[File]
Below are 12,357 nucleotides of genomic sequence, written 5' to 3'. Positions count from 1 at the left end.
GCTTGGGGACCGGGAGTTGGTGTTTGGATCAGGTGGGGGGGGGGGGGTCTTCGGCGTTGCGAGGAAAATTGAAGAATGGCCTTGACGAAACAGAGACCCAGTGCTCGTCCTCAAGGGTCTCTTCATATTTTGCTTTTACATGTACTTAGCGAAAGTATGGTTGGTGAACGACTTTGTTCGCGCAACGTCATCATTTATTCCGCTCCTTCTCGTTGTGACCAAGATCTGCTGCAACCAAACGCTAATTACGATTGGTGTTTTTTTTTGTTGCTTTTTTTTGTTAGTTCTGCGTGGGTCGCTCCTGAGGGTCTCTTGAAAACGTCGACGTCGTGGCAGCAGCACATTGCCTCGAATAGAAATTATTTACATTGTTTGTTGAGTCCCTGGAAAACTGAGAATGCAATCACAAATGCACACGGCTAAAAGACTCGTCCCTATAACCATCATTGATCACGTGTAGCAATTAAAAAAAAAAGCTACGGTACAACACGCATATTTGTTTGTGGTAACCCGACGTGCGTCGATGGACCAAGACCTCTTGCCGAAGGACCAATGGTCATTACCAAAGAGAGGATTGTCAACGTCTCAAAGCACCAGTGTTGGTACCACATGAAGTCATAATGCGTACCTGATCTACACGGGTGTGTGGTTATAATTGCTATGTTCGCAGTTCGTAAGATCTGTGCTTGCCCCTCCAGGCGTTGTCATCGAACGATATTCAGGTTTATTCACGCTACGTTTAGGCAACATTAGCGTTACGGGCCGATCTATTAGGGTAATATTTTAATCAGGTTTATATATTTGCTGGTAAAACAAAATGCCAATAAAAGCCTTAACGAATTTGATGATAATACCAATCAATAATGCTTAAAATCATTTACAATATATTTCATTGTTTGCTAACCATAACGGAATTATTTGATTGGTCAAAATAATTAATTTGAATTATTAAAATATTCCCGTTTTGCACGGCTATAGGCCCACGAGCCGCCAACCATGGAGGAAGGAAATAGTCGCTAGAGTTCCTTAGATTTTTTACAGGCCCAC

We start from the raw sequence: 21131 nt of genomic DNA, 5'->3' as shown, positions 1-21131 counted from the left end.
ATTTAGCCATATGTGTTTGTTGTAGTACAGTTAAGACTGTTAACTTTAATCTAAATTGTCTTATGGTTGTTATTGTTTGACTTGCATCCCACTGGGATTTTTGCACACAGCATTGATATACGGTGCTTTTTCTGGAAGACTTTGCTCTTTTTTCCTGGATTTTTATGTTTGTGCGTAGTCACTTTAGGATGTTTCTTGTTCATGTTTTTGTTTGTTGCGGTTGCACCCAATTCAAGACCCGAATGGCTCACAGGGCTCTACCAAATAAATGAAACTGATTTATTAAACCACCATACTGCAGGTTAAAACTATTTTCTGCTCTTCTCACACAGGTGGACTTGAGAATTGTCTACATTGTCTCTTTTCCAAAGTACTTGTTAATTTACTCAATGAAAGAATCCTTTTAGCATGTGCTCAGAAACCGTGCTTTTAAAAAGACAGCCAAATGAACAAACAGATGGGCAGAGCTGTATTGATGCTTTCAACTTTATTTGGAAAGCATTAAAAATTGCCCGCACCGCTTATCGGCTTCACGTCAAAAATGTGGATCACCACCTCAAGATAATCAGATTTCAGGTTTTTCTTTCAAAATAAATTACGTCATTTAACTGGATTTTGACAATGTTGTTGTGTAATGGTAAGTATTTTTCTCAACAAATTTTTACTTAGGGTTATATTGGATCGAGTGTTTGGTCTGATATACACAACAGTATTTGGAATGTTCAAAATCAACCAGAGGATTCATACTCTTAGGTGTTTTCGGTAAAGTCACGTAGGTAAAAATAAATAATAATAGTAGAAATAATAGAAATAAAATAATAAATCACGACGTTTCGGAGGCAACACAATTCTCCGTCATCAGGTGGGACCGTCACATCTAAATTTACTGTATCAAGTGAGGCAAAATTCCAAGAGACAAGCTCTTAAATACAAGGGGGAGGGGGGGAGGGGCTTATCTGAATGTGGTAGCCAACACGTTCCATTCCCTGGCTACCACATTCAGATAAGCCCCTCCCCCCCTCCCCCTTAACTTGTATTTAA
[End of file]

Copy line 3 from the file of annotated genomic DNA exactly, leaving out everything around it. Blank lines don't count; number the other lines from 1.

We start from the raw sequence: 21131 nt of genomic DNA, 5'->3' as shown, positions 1-21131 counted from the left end.